Drowning Instinct is one of those books that can't exactly be summed up in a review. But there are certain things I can tell you. Like,
--While the book description tells you a few things, it doesn't prepare you with expectations. At least for me, it didn't. Which means, that the experience that Drowning Instinct packs within those pages, may, in plain-speak, blow your mind.
--There's self harm and all kinds of abuse and other twisted things that will take you to dark places and make you squirm and keep you awake at night. And keep you thinking. Thinking is always a good thing, right?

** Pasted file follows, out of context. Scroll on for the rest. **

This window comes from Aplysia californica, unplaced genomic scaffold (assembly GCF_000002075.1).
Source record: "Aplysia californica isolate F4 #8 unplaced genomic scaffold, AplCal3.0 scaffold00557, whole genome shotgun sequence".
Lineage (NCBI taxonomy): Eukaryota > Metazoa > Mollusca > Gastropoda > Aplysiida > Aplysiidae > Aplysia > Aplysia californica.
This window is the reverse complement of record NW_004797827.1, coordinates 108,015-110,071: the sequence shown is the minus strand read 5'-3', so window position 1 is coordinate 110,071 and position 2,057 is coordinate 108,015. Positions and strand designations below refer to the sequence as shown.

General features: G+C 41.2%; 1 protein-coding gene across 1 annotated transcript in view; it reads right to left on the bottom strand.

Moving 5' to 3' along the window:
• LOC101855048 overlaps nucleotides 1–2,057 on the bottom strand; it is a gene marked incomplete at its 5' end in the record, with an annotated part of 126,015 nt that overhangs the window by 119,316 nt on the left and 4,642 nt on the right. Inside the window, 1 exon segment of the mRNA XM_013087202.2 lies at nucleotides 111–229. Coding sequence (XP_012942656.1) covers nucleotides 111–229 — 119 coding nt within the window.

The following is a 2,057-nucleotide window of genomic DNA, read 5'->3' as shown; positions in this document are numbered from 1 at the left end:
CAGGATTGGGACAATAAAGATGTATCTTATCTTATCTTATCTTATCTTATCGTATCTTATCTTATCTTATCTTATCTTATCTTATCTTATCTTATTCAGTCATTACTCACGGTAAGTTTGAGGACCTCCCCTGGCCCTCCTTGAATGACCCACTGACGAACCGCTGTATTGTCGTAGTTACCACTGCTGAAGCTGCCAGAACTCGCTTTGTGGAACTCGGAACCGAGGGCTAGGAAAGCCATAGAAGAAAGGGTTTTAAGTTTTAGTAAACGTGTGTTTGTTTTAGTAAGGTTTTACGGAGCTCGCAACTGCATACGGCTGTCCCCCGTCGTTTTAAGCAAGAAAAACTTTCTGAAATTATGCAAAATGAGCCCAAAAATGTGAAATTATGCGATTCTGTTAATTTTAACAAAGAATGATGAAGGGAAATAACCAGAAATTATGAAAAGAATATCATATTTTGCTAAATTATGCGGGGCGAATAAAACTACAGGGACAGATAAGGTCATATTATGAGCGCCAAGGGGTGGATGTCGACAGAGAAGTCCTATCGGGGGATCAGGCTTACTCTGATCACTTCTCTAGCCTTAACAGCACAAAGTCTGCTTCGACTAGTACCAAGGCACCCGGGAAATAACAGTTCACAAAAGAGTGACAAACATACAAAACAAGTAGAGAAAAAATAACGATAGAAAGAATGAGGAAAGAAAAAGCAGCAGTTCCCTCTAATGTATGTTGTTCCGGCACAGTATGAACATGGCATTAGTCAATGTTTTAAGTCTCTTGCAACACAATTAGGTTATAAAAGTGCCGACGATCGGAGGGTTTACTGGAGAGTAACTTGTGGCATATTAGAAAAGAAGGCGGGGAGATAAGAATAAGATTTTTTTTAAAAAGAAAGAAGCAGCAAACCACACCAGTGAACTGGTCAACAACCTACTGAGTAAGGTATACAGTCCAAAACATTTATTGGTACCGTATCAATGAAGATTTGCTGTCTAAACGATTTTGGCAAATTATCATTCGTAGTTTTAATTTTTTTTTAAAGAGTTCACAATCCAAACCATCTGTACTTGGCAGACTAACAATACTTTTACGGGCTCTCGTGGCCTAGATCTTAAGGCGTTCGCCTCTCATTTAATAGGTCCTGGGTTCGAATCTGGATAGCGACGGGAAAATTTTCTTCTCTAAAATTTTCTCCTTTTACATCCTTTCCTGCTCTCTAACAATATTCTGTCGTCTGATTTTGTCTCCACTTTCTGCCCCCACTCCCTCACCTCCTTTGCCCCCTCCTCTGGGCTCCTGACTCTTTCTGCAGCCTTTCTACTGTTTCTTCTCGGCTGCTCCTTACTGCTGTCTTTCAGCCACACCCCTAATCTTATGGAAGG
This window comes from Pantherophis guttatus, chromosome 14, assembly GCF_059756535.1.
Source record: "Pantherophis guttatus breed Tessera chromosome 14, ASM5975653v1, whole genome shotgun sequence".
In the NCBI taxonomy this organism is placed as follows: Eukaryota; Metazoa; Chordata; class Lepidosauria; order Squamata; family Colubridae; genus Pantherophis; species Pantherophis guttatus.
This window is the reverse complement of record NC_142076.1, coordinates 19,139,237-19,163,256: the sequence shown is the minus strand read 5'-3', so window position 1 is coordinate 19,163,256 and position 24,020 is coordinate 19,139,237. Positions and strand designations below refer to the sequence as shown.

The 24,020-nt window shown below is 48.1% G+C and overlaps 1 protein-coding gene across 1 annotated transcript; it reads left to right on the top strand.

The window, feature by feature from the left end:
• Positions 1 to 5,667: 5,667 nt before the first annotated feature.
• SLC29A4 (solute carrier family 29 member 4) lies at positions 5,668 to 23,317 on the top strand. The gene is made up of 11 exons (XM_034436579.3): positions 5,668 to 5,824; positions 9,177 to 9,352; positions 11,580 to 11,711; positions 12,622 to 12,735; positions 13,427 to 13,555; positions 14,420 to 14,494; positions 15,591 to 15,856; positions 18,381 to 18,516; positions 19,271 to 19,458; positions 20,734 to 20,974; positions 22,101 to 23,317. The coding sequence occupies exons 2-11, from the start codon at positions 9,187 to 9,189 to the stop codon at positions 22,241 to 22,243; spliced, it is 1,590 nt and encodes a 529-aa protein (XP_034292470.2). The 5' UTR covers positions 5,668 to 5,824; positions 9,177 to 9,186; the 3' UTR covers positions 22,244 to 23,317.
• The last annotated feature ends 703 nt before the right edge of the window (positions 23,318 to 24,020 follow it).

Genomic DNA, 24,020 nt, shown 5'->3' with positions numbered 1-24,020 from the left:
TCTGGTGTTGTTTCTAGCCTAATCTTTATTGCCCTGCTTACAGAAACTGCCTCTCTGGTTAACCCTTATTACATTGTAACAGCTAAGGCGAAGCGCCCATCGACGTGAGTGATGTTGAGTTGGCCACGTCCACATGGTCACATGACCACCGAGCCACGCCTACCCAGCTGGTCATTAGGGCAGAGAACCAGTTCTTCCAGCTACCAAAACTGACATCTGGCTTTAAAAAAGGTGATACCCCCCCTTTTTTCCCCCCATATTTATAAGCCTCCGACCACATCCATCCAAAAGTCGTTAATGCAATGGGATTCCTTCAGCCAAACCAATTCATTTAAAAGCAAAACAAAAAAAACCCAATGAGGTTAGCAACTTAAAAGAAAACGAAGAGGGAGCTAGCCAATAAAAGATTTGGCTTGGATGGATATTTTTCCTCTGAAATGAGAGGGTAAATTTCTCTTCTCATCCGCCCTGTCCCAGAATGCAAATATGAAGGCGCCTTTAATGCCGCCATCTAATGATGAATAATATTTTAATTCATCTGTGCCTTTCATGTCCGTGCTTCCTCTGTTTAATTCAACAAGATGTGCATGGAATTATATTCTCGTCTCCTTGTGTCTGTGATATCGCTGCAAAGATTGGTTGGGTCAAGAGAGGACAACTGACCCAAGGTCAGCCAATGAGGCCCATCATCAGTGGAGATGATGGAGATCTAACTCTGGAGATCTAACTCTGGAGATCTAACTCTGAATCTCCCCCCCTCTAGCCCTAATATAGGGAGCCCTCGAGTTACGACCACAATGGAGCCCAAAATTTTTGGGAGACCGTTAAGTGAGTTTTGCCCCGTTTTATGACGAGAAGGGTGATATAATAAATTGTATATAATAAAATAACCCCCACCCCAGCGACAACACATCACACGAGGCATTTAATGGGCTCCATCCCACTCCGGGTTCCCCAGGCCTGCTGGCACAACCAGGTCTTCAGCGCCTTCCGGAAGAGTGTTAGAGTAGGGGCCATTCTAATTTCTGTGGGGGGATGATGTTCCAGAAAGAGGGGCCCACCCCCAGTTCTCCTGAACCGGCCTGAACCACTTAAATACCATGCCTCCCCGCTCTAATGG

--Surprises. There are lots of them. Sometimes these are small bumpy ones, sometimes they are roller-coaster-plunge worthy-ish. Either way, it's a ride.
--If you have expectations from Jenna Lord, dump them with the garbage. Jenna Lord is not a very reliable narrator. She might also be insane. Mostly though, you won't be able to forget her.
--Even before the threads of the relationship - yes, that forbidden relationship - manifest, you will be saying, oh no no no no no, don't even go there! back off! But then, long past those early scenes, somewhere in the middle of the story you will probably wonder if you said that 'back off' out of concern or jealousy.
--Oftentimes, especially in the latter half of the book, you will think how very twisted Mitch Anderson is and will want to scream What is up with that man?! Sooner or later, that might alternate with Why can't I have that man?! Oh, yes, Mitch Anderson in inexplicably swoon-worthy.